March 23, 2010
OWOSSO, MI — The Owosso City Council approved a brownfield redevelopment plan for the Lebowsky Center on March 15, the same day bids became due for the rebuilding of the theater’s walls and roof. The brownfield plan was due to the fire-gutted theater’s declaration by the city accessor as functionally obsolete. This made the theater eligible for tax credits and other state assistance for the Owosso Community Players to rebuild the theater. Details from the Argus Press.
Meanwhile Bazzani Associates, the general contractor for the rebuilding, has committed itself to making the rebuilt Lebowsky Center an LEED certified “green” building. Details on this angle from the Grand Rapids Environmental News Examiner.
March 12, 2010
RIDGEWOOD, QUEENS, NY — The hopes of preservationists for the return of the Ridgewood as an operating cinema may be realized in the second half of 2010. Having succeeded in getting landmark status declared for the theater’s exterior, the Friends of the Ridgewood Theatre, Inc. is hoping to to the same for the interior. The theater’s owner is reported to be committed to preserving interior details.
Perlman said he views the Ridgewood Theatre landmark project as “a case study in terms of teamwork.” The coalition included members of the Queens Preservation Council, of which Perlman is director, Rego-Forest Preservation Council, 4 Boro Preservation Alliance Corp, and Central Queens Historical Association, among others.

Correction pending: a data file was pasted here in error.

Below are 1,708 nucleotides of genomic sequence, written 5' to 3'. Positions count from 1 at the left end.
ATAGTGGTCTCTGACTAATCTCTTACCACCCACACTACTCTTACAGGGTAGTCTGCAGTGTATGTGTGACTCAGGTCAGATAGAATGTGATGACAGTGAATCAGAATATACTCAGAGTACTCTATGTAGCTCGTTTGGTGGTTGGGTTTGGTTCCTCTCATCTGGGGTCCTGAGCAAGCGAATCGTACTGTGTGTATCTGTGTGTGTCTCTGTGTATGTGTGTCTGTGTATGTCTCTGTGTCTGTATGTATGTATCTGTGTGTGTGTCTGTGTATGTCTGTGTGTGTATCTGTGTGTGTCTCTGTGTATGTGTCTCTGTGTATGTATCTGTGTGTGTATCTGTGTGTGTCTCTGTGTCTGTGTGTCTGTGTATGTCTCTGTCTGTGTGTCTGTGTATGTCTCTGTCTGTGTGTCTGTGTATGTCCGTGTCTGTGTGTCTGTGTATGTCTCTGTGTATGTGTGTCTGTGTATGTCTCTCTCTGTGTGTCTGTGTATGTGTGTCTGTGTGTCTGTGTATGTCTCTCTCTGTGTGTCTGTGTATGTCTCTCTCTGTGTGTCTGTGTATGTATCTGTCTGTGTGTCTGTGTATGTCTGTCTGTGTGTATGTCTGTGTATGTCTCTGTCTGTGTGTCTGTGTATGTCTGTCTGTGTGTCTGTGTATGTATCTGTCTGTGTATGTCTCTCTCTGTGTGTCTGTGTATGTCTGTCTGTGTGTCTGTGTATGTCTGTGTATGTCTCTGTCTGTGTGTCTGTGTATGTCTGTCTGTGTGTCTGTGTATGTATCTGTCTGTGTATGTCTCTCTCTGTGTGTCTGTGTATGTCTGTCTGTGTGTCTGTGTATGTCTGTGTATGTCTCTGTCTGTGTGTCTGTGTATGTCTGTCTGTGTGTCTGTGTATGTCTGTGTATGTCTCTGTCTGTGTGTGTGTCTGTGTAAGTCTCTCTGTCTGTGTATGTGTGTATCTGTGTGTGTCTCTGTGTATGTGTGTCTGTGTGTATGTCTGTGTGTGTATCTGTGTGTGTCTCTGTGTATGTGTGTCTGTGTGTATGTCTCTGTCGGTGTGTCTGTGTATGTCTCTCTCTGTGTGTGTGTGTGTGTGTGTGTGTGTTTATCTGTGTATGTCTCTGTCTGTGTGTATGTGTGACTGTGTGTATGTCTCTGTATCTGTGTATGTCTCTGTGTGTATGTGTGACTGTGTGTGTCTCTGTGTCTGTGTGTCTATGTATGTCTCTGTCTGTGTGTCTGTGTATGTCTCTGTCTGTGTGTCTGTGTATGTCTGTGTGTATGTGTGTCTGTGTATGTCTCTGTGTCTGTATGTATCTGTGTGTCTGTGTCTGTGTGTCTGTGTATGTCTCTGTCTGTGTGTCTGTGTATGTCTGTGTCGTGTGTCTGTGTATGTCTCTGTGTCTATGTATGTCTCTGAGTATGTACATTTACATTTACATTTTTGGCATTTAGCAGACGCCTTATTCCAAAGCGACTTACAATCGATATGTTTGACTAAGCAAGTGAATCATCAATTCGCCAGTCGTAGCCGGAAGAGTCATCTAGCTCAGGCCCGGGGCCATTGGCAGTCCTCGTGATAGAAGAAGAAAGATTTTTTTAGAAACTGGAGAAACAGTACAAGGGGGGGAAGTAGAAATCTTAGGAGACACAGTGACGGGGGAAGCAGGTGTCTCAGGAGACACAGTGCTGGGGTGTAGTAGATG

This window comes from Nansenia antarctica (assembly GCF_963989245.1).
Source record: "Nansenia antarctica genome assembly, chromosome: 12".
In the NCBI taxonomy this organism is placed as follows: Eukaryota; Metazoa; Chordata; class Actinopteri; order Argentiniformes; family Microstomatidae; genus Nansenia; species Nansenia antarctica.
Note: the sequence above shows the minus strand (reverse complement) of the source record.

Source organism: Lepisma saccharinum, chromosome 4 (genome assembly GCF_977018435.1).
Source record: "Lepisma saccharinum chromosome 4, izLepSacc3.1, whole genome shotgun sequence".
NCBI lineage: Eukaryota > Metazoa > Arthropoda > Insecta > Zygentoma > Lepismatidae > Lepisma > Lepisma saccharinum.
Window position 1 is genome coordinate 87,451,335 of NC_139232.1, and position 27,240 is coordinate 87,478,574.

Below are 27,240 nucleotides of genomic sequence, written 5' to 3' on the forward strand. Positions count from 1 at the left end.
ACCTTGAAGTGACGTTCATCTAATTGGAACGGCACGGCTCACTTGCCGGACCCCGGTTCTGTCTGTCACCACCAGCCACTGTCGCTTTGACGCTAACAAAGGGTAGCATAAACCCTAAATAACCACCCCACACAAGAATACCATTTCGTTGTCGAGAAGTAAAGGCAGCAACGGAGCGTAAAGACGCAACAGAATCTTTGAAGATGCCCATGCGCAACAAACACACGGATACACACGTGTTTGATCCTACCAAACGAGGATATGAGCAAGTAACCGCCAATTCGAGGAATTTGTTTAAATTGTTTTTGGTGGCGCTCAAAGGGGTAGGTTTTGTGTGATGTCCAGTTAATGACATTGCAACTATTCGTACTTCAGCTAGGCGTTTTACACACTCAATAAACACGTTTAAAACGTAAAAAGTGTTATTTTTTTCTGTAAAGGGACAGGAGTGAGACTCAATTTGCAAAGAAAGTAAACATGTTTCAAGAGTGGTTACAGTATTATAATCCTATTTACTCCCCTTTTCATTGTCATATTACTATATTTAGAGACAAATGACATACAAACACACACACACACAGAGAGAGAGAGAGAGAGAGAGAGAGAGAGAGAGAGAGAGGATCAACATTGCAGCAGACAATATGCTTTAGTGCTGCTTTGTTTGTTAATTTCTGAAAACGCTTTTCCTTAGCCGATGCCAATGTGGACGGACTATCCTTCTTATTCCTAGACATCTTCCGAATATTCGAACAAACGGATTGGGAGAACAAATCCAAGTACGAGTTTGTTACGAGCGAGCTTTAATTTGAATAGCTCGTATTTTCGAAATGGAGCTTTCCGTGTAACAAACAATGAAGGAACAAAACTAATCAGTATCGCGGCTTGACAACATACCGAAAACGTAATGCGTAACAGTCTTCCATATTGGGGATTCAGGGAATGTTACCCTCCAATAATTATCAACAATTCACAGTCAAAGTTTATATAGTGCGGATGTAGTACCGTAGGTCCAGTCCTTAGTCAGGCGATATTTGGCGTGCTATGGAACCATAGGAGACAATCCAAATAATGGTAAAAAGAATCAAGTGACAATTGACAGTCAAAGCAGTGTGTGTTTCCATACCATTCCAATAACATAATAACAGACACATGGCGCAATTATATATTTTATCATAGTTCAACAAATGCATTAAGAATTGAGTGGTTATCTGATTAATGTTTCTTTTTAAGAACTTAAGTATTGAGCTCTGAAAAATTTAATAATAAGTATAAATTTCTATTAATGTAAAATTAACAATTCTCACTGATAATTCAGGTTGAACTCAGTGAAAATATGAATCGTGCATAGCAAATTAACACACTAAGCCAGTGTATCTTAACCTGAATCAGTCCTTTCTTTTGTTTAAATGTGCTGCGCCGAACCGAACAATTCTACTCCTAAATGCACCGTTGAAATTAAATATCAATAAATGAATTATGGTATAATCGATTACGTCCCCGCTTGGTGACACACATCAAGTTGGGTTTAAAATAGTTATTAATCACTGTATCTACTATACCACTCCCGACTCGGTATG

“Community and cultural groups were shocked by the [theater’s] sudden closure,” he said. “I was proud to see such a diverse coalition of supporters.”
There is more at BushwickBK.com.
March 3, 2010
ROCK SPRINGS, WY — Opened in 1949 as the West Theatre, and later known as the Rock and Star Theatre Two, this theater will be renovated and have its original name restored.
This article in Main Street Rock Springs has more detail, and includes links to descriptions and sketches of the upgraded facility.
February 26, 2010
BOONE, NC — Workers transforming the former Carmike Appalachian 2, which opened in 1938 as the Appalachian, have uncovered a number of artifacts and curiosities from the theater’s past. The intent of the work, currently on hold, is to convert the theater into a multi-use venue.
“When we were tearing out underneath the balcony, we found a booking sheet,” McNiel said.
In the area where they used to house film reels, he found what looked like a rolled up carpet.
“It was a giant beautiful color lithograph,” he said, for the 1956 movie, The Eddy Duchin Story.
Three-D glasses and an old glass inkwell were among the finds, as were old syrup jugs from when sodas were hand-mixed.
There is more in the Mountain Times.
February 22, 2010
OWOSSO, MI — As a follow up to the news that the walls and roof of the fire-gutted Lebowsky Center will be rebuilt this year, there is a video report which shows the interior of the theater today as well as plans for the rebuilding from WJRT.
Meanwhile, local actor and wresting promoter Jayme Palaszeski who had acting roles at Lebowsky Center performances in the past organized a wrestling match held February 13 called “Broken Hearts: A Benefit to Aid in the Rebuilding of the Lebowsky Center” at the American Legion, 201 E. Mason St. in Owosso. More details in the Argus-Press.
February 15, 2010